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Month of Hawthorn
Hawthorn can be used for protection, love and marriage, health and prosperity, Fertility, Purification, are said
to especially like Hawthorn groves, since the Hawthorn is sacred to them. Hawthorn is one of the tree fairy
triad of Britain: ‘Oak, Ash and Thorn’, and where all three trees grow together it is said that one may see
fairies. The flowers are supposed to “bring fairies into the house. Solitary Hawthorn trees growing on hills or
near sacred wells act as ‘markers’ to the faery realm. It is said that a person should never cut a blooming might
mean being lost forever to the unknown, mystic faery world. Even today, in parts of Ireland and Wales, it is a
spring custom to braid crowns of Hawthorn blossoms and leave them for faeries, who come at night and dance
around them. This custom brings blessings to whoever left the crown. The Hawthorn blossom, for many men,
has the strong scent of female sexuality and was used by the Turks as an erotic symbol. Uses of Hawthorn in
fertility/sexual talismans include using the leaves under the bed to preserve virginity.  Hawthorn has long been
used to increase fertility, and because of this power it is incorporated into weddings, especially those
performed in the spring.
Herbal usage
Masculine. Parts Used: Berries, wood, branches, seeds, flowers.
The berries are used as a cardiac tonic. Since this is a powerful herb it is best not to be used alone, so mix it
with borage, motherwort, cayenne, garlic & dandelion flowers. Hawthorn leaves can be used as a substitute for
oriental green tea, the seeds can be roasted and used like coffee. Hawthorn makes a light, hard, apple-like
wood. Hawthorn usually doesn’t grow much bigger than a shrub, and is popular in England as a hedge plant.
The wood from the Hawthorn provides the hottest fire known. Its leaves and blossoms are used to create a tea
to aid with anxiety, appetite loss and poor circulation. The pink or white star-shaped blossom gives off a
musky scent – for many men, a strong scent of female sexuality. They are edible, sprinkled on desserts. Young
leaves (country name – pepper and salt) can be eaten in salads and sandwiches.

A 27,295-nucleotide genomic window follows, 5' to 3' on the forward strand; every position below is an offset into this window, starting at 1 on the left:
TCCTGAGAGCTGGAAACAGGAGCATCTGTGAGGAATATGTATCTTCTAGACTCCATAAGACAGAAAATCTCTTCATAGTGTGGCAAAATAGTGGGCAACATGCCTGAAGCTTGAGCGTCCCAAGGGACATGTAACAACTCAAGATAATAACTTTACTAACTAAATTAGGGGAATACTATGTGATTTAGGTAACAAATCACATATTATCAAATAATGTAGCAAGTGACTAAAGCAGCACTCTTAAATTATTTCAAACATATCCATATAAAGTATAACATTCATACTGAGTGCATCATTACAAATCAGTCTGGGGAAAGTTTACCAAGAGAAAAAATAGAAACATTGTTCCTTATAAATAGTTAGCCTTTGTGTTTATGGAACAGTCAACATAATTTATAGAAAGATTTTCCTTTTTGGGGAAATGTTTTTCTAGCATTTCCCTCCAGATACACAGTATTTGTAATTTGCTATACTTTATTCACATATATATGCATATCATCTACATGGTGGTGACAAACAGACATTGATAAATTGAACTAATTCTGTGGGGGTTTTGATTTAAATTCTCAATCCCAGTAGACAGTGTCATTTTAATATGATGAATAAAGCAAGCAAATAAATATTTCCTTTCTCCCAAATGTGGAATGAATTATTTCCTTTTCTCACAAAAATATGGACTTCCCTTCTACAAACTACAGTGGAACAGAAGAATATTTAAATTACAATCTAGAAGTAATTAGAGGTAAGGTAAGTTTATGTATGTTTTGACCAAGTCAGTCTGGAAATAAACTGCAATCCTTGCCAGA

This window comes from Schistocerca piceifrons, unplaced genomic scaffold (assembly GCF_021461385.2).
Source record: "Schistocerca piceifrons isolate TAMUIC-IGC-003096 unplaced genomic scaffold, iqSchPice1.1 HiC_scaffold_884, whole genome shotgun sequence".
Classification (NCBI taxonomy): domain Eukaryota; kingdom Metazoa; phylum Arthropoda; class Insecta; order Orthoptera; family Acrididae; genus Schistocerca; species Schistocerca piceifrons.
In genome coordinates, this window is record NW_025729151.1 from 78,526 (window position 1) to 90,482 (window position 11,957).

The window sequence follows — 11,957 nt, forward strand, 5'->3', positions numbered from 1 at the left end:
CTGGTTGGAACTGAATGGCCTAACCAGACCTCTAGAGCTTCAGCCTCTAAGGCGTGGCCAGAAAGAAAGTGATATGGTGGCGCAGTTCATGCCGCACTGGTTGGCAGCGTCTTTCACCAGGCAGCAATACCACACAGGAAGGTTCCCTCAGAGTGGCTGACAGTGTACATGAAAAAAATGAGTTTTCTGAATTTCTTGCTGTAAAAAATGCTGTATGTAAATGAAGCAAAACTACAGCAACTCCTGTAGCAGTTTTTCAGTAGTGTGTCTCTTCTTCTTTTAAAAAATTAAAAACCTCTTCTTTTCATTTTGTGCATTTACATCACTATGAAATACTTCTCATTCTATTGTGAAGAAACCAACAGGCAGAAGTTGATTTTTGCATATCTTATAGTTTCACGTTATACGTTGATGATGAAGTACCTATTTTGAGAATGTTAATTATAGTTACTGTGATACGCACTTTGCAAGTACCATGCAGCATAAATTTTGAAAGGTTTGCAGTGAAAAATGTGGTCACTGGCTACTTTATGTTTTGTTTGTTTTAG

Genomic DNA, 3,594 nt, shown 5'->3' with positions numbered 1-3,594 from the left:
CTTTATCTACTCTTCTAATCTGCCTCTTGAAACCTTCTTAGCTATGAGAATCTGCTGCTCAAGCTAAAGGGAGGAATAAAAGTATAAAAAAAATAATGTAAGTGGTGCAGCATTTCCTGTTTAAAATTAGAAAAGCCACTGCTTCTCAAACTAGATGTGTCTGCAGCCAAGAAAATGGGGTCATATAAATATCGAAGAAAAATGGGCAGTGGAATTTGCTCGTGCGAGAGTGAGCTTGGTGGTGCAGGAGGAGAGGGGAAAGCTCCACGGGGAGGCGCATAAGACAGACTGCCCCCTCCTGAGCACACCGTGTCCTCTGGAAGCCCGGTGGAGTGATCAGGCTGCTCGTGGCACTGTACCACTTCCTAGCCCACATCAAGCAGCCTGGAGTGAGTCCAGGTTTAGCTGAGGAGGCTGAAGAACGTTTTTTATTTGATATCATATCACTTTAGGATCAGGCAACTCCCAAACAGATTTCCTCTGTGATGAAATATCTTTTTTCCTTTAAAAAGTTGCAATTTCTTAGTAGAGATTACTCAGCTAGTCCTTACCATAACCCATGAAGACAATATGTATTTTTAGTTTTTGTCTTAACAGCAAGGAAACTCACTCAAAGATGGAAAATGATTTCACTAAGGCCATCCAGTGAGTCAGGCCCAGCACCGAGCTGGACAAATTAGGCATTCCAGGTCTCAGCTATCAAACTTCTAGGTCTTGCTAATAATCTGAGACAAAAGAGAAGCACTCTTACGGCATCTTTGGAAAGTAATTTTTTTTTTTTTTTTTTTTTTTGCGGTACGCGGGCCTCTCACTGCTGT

History & Lore
The Greeks and Romans saw the Hawthorn as symbolic of hope and marriage, but in medieval Europe it was
associated with witchcraft and considered to be unlucky. This seeming contradiction is to be expected from a
tree with such beautiful blossoms and such deadly-looking thorns. Hawthorne has a strong association with
water. It is a Masculine herb, associated with the planet of Mars and the element of Fire. Hawthorn is so
strongly associated with the Celtic May Eve festival of Bealtaine (Beltane) that “may” is a folk name for it.
Whitethorn is another name popular in Brittany, where the tree marks Fairy trysting places. Sacred
hawthorns guard wishing wells in Ireland, where shreds of clothing (“clouties”) are hung on the thorns to
symbolize a wish made. The Roman goddess Cardea, mistress of Janus who was keeper of the doors, had as
her principal protective emblem a bough of Hawthorn. “Her power is to open what is shut; to shut what is
open.” Hawthorn is also associated with the deities of Flora (orgiastic use), the White Goddess Maia, and
Hymen. There is an old legend which says that the first Hawthorn bush grew from the staff of St Joseph. The
Burning Bush of Moses is a variety of hawthorn, Crateagus pyracantha. Hawthorn is one of the nine woods
that is traditionally placed on the Bale-fire: “Hawthorn is burned to purify And draw faerie to your eye…”

Sources
Robert Graves, The White Goddess 1948
dutchie.org
CELTIC  BIRTHDAY TREES
May 13 - June 9







The Lovers Door
Fertile in many ways.  Hope and
anticipation. Erotic  vibrations
Purification comes naturally.
Gaxels, Hagthorn,  Ladies’ Meat, Mayblossom,
Hawthorn Quick, Thorn, Tree of Chastity.

Celtic Lunar Month Info
6th Moon of the Celtic Year
Color: Black
Gemstone: Lapis Lazuli
Element: Fire
Planet: Mars
Bird: Night Crow

The month of Hawthorn is a good time to
clear away old habits and spiritual cobwebs.
Herbal uses, history & folklore below!